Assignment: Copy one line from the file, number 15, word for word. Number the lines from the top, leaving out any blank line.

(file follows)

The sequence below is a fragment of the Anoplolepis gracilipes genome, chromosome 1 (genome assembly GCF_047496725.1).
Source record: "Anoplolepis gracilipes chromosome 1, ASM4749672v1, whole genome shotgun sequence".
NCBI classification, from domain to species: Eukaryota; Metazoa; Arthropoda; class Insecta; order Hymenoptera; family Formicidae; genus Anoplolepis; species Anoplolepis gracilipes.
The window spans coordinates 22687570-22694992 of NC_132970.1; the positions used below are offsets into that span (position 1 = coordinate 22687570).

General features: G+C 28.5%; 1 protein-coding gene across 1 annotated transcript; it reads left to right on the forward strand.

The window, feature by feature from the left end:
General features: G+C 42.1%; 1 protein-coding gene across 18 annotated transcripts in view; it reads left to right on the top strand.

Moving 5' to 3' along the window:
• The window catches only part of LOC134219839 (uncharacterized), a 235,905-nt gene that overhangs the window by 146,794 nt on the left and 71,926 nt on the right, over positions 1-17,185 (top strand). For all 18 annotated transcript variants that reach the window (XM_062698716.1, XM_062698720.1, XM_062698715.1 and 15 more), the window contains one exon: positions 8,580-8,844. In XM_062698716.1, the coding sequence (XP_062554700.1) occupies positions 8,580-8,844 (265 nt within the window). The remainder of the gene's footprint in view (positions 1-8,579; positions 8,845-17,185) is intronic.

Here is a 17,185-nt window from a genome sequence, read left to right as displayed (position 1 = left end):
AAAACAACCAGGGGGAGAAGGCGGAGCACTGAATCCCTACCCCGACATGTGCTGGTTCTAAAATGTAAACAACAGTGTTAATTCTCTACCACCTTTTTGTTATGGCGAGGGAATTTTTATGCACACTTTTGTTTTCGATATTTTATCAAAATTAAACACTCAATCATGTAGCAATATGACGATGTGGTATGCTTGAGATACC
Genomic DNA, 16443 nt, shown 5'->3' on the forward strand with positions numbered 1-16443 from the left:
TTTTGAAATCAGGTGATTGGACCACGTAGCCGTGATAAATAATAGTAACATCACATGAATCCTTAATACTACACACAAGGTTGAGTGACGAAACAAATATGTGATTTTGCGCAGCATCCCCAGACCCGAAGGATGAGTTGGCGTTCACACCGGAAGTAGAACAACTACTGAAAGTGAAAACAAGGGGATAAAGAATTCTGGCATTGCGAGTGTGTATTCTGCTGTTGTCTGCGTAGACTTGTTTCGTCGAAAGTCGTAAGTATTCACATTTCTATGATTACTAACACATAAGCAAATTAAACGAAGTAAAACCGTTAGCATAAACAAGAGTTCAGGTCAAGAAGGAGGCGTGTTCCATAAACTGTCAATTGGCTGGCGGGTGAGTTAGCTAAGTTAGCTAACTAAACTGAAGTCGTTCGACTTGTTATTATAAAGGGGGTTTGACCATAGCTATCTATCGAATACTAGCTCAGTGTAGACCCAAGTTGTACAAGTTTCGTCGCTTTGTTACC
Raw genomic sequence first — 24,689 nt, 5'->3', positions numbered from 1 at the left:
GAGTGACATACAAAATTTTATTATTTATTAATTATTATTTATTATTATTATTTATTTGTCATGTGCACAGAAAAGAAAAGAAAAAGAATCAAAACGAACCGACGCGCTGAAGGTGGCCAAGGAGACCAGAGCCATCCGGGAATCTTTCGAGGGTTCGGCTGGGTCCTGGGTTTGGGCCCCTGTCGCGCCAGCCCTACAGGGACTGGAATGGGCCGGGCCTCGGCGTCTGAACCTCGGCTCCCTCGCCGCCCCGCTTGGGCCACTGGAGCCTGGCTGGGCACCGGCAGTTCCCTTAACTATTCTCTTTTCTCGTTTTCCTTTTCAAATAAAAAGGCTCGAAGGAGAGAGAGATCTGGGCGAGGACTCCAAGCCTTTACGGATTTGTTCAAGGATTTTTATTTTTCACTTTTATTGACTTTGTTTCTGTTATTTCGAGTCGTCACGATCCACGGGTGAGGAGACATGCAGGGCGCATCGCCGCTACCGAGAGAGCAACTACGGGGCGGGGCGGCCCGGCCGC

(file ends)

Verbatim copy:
GAGTGACATACAAAATTTTATTATTTATTAATTATTATTTATTATTATTATTTATTTGTCATGTGCACAGAAAAGAAAAGAAAAAGAATCAAAACGAACCGACGCGCTGAAGGTGGCCAAGGAGACCAGAGCCATCCGGGAATCTTTCGAGGGTTCGGCTGGGTCCTGGGTTTGGGCCCCTGTCGCGCCAGCCCTACAGGGACTGGAATGGGCCGGGCCTCGGCGTCTGAACCTCGGCTCCCTCGCCGCCCCGCTTGGGCCACTGGAGCCTGGCTGGGCACCGGCAGTTCCCTTAACTATTCTCTTTTCTCGTTTTCCTTTTCAAATAAAAAGGCTCGAAGGAGAGAGAGATCTGGGCGAGGACTCCAAGCCTTTACGGATTTGTTCAAGGATTTTTATTTTTCACTTTTATTGACTTTGTTTCTGTTATTTCGAGTCGTCACGATCCACGGGTGAGGAGACATGCAGGGCGCATCGCCGCTACCGAGAGAGCAACTACGGGGCGGGGCGGCCCGGCCGC